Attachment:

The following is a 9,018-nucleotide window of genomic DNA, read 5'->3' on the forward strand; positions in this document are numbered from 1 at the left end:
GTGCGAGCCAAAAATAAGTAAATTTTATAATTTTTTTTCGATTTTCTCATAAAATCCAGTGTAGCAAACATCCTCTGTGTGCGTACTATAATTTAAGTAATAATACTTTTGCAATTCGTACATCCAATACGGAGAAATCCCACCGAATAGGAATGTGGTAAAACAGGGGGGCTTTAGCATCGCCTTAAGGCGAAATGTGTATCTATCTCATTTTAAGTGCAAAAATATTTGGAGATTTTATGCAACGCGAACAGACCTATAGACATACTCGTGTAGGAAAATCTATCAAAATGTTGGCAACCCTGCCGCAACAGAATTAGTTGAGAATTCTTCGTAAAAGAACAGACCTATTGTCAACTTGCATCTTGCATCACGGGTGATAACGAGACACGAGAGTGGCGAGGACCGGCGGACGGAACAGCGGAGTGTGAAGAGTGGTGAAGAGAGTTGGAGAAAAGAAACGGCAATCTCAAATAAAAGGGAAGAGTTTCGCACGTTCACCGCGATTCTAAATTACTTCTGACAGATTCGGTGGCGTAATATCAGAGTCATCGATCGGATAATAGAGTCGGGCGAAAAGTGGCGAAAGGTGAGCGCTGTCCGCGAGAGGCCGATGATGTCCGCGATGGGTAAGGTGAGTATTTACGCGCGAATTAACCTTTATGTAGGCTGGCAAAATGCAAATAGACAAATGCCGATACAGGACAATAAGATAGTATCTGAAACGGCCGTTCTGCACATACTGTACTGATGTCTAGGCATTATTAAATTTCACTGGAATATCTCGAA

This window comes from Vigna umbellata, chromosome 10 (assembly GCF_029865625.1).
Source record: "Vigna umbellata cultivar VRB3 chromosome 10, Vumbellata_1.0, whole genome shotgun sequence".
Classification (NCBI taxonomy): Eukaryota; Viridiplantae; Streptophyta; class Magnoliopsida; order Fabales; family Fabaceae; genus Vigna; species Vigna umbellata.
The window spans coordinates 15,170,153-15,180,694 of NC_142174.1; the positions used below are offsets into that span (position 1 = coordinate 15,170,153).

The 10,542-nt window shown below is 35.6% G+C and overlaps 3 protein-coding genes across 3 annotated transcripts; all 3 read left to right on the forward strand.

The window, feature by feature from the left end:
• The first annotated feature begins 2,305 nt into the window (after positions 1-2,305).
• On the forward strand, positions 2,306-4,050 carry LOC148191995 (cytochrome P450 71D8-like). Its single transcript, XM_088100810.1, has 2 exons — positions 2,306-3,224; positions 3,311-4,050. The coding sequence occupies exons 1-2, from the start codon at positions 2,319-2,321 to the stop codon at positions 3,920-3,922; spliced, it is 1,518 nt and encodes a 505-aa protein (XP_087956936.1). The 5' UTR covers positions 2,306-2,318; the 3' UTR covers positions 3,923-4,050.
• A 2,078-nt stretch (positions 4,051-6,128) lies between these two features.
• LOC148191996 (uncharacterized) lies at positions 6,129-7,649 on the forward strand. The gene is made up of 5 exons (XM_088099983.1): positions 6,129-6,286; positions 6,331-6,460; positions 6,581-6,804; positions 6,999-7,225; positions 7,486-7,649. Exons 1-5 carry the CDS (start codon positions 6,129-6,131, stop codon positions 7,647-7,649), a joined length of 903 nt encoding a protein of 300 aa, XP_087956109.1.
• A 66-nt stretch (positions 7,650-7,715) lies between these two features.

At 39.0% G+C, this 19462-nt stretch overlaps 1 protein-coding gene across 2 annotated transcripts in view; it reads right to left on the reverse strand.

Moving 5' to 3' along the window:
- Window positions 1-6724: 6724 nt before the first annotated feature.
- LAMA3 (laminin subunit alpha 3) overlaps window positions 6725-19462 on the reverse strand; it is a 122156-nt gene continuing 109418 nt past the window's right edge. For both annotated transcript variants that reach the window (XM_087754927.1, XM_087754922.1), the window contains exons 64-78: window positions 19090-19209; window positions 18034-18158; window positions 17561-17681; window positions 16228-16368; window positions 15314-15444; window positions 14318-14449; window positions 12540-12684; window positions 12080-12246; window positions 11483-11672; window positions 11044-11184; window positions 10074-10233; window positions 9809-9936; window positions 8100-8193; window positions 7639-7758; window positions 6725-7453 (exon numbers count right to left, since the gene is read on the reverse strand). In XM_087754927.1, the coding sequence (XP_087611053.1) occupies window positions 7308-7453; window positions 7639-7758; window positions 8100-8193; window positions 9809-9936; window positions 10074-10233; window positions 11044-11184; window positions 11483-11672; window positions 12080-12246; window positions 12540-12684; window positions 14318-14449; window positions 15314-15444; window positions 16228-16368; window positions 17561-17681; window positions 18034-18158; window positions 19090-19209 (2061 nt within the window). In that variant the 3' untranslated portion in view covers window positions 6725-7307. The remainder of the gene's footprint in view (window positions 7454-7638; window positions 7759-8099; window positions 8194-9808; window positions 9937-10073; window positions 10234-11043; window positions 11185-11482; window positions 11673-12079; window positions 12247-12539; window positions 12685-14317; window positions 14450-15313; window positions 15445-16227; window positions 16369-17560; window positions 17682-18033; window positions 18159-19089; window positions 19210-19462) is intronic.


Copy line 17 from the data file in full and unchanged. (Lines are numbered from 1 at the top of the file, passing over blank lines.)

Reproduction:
- LAMA3 (laminin subunit alpha 3) overlaps window positions 6725-19462 on the reverse strand; it is a 122156-nt gene continuing 109418 nt past the window's right edge. For both annotated transcript variants that reach the window (XM_087754927.1, XM_087754922.1), the window contains exons 64-78: window positions 19090-19209; window positions 18034-18158; window positions 17561-17681; window positions 16228-16368; window positions 15314-15444; window positions 14318-14449; window positions 12540-12684; window positions 12080-12246; window positions 11483-11672; window positions 11044-11184; window positions 10074-10233; window positions 9809-9936; window positions 8100-8193; window positions 7639-7758; window positions 6725-7453 (exon numbers count right to left, since the gene is read on the reverse strand). In XM_087754927.1, the coding sequence (XP_087611053.1) occupies window positions 7308-7453; window positions 7639-7758; window positions 8100-8193; window positions 9809-9936; window positions 10074-10233; window positions 11044-11184; window positions 11483-11672; window positions 12080-12246; window positions 12540-12684; window positions 14318-14449; window positions 15314-15444; window positions 16228-16368; window positions 17561-17681; window positions 18034-18158; window positions 19090-19209 (2061 nt within the window). In that variant the 3' untranslated portion in view covers window positions 6725-7307. The remainder of the gene's footprint in view (window positions 7454-7638; window positions 7759-8099; window positions 8194-9808; window positions 9937-10073; window positions 10234-11043; window positions 11185-11482; window positions 11673-12079; window positions 12247-12539; window positions 12685-14317; window positions 14450-15313; window positions 15445-16227; window positions 16369-17560; window positions 17682-18033; window positions 18159-19089; window positions 19210-19462) is intronic.